Life and what-not

View of the hill from the nearby Mutt where we had lunch.

Happy New Year! Hope it works out for you as you wish. I have stopped interacting on Whatsapp and Facebook groups. Too much distraction and irrelevant information makes it not worth the while to stay connected unfortunately. This boils down to targeted exchanges when needed. So no Happy New Years, Good Mornings or wishes on festive days. It has to be in person or in specific exchanges with near and dear ones if we meet of talk. Takes a lot of pressure, eh? I break the rule on Facebook intermittently.

Shiva Gange betta (hill) – view of the gopuram from the temple entrance which is about 150 steps up from the gopuram.

The past two months has been momentous personally. After two and a half years at one of the top consulting firms, I decided I should move on. By God’s grace, I got a great offer with significant increase in responsibilities and I am looking up to the challenge. As your career progresses it is important that you don’t keep doing the same thing. Increase in compensation, responsibilities is always good but more importantly letting the mind stagnate isn’t so good. Keeping up with that sense of security is important as well. My job hunt was interesting. I had applied to this top software firm in the world once and was rejected. As I was thinking of my options, I got a call from this firm’s recruiter. I turned down saying I wasn’t interested as the job profile was more technical than I was looking for. Then I had to roll off the project I was on and this made me change my mind amongst other reasons. I looked at the role description again and called him back. From there, it was a series of interviews and finally a presentation I had to make. It all went well, I would say. There was a few days gap after the presentation that made me think it isn’t going to work out. Moreover, I had not done super on the tech interview but thought for the role I was aiming, it was a sufficient enough job with the message I could pick things up. Two days and a weekend after, and an email prompt – I got the good news. I can’t be more thankful to God for this opportunity.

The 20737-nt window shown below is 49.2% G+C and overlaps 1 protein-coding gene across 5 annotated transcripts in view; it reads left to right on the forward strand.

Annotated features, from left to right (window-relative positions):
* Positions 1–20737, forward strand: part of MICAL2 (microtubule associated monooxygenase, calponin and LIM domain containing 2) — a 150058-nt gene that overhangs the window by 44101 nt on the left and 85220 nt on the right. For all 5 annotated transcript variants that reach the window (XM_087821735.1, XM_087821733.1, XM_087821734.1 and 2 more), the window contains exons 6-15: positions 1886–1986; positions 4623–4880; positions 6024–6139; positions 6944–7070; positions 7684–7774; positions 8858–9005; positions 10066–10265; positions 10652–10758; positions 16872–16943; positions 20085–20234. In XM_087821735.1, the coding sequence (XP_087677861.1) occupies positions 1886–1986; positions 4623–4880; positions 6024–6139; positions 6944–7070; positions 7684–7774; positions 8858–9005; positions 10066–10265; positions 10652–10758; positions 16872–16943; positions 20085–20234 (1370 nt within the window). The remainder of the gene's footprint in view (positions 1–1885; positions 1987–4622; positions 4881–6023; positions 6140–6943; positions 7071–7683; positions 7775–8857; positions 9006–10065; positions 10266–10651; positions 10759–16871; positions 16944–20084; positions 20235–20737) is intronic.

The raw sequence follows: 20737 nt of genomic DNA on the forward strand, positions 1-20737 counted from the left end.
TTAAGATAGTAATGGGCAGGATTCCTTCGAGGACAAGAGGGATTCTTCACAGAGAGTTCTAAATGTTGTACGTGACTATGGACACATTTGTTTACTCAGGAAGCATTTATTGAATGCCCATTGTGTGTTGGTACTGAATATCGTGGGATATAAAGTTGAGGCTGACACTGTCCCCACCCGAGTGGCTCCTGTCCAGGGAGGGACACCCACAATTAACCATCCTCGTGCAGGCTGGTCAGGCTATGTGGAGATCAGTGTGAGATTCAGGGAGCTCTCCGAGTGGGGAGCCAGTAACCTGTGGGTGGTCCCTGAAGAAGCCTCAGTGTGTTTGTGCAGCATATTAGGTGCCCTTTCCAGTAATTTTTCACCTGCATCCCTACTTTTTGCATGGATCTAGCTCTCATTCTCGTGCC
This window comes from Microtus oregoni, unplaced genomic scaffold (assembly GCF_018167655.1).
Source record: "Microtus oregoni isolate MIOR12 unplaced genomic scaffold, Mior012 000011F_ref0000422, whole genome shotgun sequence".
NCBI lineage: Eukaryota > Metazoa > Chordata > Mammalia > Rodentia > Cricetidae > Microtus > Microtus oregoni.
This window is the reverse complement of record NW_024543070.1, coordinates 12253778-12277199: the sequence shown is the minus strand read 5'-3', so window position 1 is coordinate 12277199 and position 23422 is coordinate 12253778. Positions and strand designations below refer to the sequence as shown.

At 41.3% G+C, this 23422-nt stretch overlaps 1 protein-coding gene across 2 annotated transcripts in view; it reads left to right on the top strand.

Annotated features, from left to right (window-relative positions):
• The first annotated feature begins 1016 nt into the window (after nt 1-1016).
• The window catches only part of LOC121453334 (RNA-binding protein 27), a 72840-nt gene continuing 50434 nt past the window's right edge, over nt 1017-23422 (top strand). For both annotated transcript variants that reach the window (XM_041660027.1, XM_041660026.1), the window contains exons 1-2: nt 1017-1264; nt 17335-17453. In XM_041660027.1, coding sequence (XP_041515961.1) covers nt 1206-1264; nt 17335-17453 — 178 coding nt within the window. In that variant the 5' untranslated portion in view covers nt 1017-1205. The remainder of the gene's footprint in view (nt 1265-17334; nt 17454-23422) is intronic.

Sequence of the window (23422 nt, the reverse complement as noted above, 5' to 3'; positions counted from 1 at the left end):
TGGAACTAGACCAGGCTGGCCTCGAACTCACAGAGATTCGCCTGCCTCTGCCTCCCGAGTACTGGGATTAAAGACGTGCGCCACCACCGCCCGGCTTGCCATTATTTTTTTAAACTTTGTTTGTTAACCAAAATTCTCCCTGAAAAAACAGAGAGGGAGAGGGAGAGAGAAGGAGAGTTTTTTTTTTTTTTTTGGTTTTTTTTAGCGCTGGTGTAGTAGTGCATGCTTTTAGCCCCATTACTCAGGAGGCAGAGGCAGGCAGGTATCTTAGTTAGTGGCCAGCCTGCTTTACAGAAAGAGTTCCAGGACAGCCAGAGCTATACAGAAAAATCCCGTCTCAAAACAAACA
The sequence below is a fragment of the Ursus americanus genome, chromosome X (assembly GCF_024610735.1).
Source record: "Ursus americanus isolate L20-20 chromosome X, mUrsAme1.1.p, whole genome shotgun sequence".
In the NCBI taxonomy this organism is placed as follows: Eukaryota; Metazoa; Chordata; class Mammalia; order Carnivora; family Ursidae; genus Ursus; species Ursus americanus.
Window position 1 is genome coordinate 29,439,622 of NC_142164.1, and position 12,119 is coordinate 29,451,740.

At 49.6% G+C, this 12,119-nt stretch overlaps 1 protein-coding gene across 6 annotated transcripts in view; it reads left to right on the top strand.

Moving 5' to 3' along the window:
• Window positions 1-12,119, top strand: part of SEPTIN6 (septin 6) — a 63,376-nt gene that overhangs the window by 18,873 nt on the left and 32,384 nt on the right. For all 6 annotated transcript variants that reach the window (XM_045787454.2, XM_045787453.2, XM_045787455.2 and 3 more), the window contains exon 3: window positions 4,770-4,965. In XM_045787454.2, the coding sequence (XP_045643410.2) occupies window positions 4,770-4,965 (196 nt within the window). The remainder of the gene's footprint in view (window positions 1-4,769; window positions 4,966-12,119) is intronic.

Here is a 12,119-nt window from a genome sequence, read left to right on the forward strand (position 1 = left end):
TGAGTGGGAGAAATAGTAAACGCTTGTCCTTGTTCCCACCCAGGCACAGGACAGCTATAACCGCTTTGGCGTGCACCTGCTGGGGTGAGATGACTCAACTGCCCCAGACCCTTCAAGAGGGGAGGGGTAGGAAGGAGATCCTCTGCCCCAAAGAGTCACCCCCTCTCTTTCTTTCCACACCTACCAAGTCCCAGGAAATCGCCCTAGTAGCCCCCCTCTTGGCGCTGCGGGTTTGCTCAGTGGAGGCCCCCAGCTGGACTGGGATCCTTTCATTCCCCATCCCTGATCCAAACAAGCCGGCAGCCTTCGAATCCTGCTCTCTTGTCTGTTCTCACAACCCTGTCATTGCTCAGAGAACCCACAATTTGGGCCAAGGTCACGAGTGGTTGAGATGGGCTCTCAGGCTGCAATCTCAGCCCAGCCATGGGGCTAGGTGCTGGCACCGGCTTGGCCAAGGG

Monkeys are always around Indian temple as food is available and easy to grab from visitors.

With the job scene set, and holidays coming in, we decided to go to India for a home-coming. It was a great two weeks with a lot of celebrations. Happened to visit Shiva Gange –  a hill in between Bangalore and Tumkur popular for the temple of Lord Shiva. The temple is sandwiched between slabs of huge stone – a sort of crevice in the womb of the hill. The sanctum sanctorum is barely six feet tall and converges at the end. The linga has some unique aspects. As the priest rubbed ghee on its top (called abhisheka – or coronation), it turns back to butter. The hill is itself a hard climb if you are up to it, taking about three hours on average. We stuck to the steps leading to the temple. On the way back, it was nice to stop at a roadside shop where the owner was just offloading fresh tender coconuts. I couldn’t argue for a better price despite all my experience with the villager. The visit was memorable for one particular reason. A gentleman we came to talk with recognized my father as his high school teacher and went emotional when he heard the news of his passing away. I haven’t seen someone so distant in our lives and far off from home go through an emotional outburst in remembering our father. He even prostrated himself in front of my brother, who was at least ten years younger!! The drive into the town was via a narrow opening in an arch.

The climb up the steps is a fitness challenge for many.

The street was lined with shops selling all sorts of items – food, snacks, flowers, etc. Food was stacked in glass bottles like in the olden days or in baskets exposed to the air. They were very colorful and tempting to looking at, though we knew it was a huge risk to try them from a hygiene point of view. We had lunch at the nearby Mutt, simple food but traditional, sitting on the floor and eating of plantain leaf. I still marvel at the amount of rice that the average person eats in the interior parts of Karnataka. It is rice and dhal or rice and sambar and rice and butter milk. They lead such an active life that they burn away the calories much easily than me.

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